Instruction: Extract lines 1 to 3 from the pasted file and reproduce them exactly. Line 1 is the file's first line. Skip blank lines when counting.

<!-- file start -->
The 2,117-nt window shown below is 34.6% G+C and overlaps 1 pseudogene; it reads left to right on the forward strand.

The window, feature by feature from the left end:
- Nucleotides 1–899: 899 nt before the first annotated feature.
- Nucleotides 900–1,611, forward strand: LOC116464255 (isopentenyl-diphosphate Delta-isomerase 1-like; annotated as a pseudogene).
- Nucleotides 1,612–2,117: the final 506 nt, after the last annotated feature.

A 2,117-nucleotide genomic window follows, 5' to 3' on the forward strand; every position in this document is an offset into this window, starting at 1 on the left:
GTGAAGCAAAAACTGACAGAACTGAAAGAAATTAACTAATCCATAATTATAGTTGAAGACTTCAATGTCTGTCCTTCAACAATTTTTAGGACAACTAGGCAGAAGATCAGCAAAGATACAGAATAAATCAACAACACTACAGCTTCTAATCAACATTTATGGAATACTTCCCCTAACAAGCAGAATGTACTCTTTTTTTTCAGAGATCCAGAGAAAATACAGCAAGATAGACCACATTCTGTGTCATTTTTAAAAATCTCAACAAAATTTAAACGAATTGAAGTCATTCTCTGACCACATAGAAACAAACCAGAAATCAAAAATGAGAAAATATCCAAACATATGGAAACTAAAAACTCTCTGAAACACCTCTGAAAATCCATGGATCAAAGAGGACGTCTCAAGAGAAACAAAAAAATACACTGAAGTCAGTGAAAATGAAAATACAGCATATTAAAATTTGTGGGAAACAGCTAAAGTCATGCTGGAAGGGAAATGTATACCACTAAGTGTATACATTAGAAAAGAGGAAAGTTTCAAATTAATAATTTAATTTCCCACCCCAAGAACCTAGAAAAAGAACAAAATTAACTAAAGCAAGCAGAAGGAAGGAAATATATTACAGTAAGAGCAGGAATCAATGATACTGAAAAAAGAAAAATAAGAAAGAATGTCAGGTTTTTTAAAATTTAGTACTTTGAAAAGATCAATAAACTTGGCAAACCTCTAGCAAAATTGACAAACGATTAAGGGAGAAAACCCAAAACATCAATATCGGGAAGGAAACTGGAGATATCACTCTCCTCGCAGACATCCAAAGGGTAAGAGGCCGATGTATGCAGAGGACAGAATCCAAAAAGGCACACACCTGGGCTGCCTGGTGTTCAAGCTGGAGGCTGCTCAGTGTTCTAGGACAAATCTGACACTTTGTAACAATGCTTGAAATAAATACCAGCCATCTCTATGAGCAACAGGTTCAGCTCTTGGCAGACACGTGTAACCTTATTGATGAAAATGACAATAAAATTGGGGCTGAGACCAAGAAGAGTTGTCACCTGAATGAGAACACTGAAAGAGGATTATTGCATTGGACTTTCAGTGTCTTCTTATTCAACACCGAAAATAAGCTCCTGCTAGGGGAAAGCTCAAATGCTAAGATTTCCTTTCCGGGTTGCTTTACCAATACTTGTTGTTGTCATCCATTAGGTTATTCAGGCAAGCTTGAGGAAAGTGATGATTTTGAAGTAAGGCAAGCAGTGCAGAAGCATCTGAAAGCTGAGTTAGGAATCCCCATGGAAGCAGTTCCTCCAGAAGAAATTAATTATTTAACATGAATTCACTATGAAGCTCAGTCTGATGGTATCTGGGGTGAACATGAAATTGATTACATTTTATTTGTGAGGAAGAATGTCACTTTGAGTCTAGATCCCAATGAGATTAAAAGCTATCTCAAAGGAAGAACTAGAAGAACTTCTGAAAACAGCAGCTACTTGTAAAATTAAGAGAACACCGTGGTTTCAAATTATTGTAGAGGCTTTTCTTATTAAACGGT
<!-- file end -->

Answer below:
The 2,117-nt window shown below is 34.6% G+C and overlaps 1 pseudogene; it reads left to right on the forward strand.

The window, feature by feature from the left end:
- Nucleotides 1–899: 899 nt before the first annotated feature.